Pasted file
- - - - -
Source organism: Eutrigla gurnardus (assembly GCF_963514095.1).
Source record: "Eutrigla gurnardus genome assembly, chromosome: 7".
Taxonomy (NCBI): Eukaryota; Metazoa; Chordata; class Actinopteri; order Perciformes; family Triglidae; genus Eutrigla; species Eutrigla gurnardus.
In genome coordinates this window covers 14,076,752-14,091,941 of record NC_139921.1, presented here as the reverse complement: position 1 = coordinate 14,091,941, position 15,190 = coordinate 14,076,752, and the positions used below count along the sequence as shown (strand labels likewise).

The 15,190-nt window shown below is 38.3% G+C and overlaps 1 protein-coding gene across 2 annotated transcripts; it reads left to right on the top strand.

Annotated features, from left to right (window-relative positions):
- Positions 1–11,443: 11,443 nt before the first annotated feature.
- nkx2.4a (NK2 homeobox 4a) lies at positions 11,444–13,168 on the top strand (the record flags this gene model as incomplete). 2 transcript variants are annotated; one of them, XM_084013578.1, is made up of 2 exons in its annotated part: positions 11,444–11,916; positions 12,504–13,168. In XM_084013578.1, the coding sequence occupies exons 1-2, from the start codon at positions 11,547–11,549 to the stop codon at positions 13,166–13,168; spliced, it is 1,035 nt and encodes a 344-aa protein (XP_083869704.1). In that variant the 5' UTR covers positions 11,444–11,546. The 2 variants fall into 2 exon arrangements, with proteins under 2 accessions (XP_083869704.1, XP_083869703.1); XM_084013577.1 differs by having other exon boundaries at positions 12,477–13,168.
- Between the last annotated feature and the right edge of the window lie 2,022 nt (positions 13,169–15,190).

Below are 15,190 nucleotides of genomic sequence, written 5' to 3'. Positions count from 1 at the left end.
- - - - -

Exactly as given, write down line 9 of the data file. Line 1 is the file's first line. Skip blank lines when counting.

- Between the last annotated feature and the right edge of the window lie 2,022 nt (positions 13,169–15,190).